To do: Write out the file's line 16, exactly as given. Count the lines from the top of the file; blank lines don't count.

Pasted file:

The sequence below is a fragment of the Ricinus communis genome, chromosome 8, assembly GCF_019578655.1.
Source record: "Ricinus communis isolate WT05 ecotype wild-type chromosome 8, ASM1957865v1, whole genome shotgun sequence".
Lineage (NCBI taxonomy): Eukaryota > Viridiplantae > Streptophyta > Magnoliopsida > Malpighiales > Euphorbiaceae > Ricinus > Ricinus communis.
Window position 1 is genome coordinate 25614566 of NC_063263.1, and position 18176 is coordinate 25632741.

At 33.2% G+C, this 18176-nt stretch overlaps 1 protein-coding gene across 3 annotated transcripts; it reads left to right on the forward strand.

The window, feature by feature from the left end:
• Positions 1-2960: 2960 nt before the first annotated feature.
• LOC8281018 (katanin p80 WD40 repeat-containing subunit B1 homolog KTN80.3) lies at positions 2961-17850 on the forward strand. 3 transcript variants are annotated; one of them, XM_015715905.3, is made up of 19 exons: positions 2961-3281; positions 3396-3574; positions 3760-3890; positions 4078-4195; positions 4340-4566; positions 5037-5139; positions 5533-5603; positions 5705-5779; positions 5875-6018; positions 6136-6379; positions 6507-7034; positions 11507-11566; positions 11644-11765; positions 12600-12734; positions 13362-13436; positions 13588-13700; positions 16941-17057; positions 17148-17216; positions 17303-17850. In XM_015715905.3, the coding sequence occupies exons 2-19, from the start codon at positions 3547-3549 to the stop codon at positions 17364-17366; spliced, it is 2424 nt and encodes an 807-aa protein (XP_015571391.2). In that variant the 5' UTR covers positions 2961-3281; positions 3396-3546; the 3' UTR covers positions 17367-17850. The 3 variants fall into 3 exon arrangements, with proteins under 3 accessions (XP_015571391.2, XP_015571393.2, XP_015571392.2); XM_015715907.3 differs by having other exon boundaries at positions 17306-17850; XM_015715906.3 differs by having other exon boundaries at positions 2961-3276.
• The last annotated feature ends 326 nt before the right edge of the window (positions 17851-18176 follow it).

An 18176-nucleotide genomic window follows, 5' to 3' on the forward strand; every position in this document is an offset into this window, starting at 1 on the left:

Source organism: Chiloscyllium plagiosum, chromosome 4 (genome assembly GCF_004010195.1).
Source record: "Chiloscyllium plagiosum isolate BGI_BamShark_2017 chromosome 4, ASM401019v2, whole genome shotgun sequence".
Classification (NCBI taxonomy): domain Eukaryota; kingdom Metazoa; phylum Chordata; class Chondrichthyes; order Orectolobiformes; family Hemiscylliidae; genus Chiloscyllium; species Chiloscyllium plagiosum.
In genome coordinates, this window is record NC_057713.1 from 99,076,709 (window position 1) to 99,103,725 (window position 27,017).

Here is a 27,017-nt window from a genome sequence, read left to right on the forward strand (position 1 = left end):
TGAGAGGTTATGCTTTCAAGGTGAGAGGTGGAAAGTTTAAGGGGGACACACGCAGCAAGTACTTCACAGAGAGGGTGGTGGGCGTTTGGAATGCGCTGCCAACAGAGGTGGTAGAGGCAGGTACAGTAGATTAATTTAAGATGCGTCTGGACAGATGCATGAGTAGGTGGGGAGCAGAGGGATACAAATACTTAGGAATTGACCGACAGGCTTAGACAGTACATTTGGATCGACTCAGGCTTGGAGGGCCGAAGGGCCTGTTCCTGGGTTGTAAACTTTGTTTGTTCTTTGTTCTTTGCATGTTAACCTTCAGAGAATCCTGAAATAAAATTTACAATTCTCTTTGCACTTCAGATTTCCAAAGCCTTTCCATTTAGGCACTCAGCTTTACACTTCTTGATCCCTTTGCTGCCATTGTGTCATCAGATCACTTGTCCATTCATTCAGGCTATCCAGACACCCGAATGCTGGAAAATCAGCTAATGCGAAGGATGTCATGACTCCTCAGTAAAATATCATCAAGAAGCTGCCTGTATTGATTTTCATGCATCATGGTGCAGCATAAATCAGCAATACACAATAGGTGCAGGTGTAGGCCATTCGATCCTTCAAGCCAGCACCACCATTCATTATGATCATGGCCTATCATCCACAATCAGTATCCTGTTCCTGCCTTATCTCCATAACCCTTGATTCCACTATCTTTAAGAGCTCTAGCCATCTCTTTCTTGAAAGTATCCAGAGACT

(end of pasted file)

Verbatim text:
TGAGAGGTTATGCTTTCAAGGTGAGAGGTGGAAAGTTTAAGGGGGACACACGCAGCAAGTACTTCACAGAGAGGGTGGTGGGCGTTTGGAATGCGCTGCCAACAGAGGTGGTAGAGGCAGGTACAGTAGATTAATTTAAGATGCGTCTGGACAGATGCATGAGTAGGTGGGGAGCAGAGGGATACAAATACTTAGGAATTGACCGACAGGCTTAGACAGTACATTTGGATCGACTCAGGCTTGGAGGGCCGAAGGGCCTGTTCCTGGGTTGTAAACTTTGTTTGTTCTTTGTTCTTTGCATGTTAACCTTCAGAGAATCCTGAAATAAAATTTACAATTCTCTTTGCACTTCAGATTTCCAAAGCCTTTCCATTTAGGCACTCAGCTTTACACTTCTTGATCCCTTTGCTGCCATTGTGTCATCAGATCACTTGTCCATTCATTCAGGCTATCCAGACACCCGAATGCTGGAAAATCAGCTAATGCGAAGGATGTCATGACTCCTCAGTAAAATATCATCAAGAAGCTGCCTGTATTGATTTTCATGCATCATGGTGCAGCATAAATCAGCAATACACAATAGGTGCAGGTGTAGGCCATTCGATCCTTCAAGCCAGCACCACCATTCATTATGATCATGGCCTATCATCCACAATCAGTATCCTGTTCCTGCCTTATCTCCATAACCCTTGATTCCACTATCTTTAAGAGCTCTAGCCATCTCTTTCTTGAAAGTATCCAGAGACT